By Olivia Pecukonis, Knowledge Specialist
Vitamin A deficiency is a serious public health problem all around the world, affecting more than 100 countries. A lack of vitamin A weakens a child’s immune system, putting them at greater risk of disease and early death. Vitamin A deficiency is also the leading cause of preventable child blindness.
In the 1980s and 1990s, scientists worked to prove the link between vitamin A deficiency and increased risks of disease and early death and ultimately, discovered that a semi-annual dose of vitamin A reduces a child’s chance of dying by up to 24 per cent and reduces child blindness by up to 70 per cent.
For this reason, Nutrition International’s Alison Greig, Senior Technical Advisor, Infant and Young Child Nutrition and Health, and Chair of the Global Alliance for Vitamin A (GAVA) network, recently contributed to a study exploring the presence of nationally-representative data on vitamin A status in 82 countries implementing vitamin A supplementation programs.
Given its effectiveness and affordability, vitamin A supplementation is considered to be one of the most cost-effective public health interventions for child survival. In areas where vitamin A deficiency is a public health problem, the World Health Organization recommends twice-yearly supplementation for children 6 – 59 months to protect them from disease and early death and recommends a diet of diverse and fortified foods as additional strategies to improve their vitamin A intake.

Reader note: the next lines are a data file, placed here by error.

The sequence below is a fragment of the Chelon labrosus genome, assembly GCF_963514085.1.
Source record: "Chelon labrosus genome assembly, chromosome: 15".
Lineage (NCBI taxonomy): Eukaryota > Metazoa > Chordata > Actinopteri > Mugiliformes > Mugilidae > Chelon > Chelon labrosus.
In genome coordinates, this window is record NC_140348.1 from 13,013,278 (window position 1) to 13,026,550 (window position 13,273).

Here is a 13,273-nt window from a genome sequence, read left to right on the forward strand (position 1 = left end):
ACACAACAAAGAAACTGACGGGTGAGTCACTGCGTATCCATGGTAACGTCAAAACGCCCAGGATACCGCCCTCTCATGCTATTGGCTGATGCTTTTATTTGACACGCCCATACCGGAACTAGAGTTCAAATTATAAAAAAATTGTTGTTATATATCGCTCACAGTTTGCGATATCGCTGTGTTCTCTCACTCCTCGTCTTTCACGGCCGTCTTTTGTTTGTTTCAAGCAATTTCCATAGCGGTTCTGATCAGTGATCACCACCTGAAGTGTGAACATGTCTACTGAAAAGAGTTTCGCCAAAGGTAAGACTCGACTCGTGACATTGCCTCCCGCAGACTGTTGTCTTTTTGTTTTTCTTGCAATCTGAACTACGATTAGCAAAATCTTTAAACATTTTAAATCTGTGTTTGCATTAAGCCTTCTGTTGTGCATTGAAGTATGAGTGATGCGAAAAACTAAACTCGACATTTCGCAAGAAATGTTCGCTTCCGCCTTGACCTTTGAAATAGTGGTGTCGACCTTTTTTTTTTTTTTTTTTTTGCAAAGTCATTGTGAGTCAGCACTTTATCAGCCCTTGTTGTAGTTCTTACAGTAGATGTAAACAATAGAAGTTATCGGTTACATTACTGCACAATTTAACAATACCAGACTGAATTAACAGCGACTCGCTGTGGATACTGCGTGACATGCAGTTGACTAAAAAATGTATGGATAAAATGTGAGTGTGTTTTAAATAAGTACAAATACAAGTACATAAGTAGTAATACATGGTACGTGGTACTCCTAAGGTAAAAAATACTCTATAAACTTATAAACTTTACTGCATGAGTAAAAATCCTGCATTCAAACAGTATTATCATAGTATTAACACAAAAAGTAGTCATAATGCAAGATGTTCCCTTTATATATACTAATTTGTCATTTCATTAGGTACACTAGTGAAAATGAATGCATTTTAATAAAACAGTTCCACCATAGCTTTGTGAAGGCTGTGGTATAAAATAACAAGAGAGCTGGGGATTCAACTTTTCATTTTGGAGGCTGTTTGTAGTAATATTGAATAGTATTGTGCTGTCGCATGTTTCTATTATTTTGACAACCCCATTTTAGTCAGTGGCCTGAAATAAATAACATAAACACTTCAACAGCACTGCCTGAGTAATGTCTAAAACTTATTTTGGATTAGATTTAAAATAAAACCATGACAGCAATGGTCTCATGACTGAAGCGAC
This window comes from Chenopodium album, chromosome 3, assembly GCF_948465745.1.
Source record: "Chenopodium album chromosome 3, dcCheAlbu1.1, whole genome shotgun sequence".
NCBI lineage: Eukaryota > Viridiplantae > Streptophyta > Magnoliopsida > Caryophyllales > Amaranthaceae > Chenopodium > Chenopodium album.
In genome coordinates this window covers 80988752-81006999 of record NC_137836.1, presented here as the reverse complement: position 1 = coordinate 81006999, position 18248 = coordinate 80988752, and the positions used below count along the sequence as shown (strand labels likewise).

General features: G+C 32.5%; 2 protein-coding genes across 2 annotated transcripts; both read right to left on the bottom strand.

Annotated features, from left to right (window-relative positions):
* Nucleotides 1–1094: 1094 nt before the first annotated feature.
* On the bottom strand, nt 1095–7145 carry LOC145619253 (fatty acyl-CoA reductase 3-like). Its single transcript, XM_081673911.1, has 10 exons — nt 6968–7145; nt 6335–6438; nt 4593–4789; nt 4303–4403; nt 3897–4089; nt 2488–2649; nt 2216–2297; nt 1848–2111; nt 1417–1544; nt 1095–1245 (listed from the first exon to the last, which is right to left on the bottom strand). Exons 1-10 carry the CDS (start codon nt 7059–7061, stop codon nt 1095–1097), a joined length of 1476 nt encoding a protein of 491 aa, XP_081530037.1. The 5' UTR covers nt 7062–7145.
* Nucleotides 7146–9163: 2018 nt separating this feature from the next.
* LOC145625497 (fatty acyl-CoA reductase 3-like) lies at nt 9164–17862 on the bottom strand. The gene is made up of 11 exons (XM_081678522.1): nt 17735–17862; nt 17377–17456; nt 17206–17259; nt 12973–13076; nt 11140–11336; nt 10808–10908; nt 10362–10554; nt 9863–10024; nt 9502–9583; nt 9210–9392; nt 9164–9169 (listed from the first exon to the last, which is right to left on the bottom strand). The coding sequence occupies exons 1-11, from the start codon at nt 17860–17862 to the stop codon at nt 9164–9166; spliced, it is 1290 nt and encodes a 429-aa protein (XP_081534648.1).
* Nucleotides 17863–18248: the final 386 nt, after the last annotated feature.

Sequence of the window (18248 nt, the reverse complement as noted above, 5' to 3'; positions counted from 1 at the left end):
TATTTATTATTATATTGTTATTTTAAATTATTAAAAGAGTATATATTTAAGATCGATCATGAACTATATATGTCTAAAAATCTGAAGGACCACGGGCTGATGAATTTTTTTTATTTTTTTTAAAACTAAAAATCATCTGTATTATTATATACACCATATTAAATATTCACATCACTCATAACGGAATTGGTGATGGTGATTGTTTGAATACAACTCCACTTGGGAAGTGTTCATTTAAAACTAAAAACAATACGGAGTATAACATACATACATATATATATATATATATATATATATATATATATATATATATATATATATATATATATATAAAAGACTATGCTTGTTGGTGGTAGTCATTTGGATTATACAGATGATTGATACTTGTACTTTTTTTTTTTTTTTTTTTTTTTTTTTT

Having data on vitamin A deficiency available is vital in helping countries make informed programmatic decisions, especially concerning vitamin A supplementation.
To simplify and better explain the current data gap on vitamin A status and the presence of co-existing interventions that could improve its status among children 6-59 months of age in the 82 countries implementing vitamin A supplementation programs, researchers categorized the most recent survey data available as current or outdated if it was more than 10 years old. They also looked for coexisting programs such as vitamin A-fortified foods, biofortification, and micronutrient powder programs.
Out of these 82 countries, two-thirds either had no data or outdated data on vitamin A deficiency prevalence, including 20 countries that regularly report annual two-dose vitamin A supplementation coverage of 70 per cent or more. Furthermore, 51 of the 82 countries reported implementing at least one other vitamin A intervention, and of these countries, 27 either had no vitamin A deficiency data or data that was more than 10 years old.
The research study Alison Greig contributed to also highlights the following:
- The public health community needs to focus on improving data in order to support country-specific evidence-based decisions.
- Maintaining vitamin A supplementation programs while implementing and scaling up other programs to improve vitamin A status is vital to reducing under-five mortality in countries where vitamin A deficiency is a public health problem.
- Scaling back twice-yearly vitamin A supplementation is an option in areas where the prevalence of vitamin A deficiency among young children has been reduced since the supplementation program began, and the reduction appears to be sustained. Countries should not scale back vitamin A supplementation programs without data.
Nutrition International has supported countries for more than 25 years in scaling up vitamin A supplementation, assessing vitamin A statuses and making informed decisions in this area. Since 1997, Nutrition International has provided more than 8 billion doses of vitamin A to children under 5 years of age. In just over 15 years, with funding from Canada’s Department of Global Affairs Canada, these efforts have succeeded in reaching more than 75 per cent of those who need the supplement globally.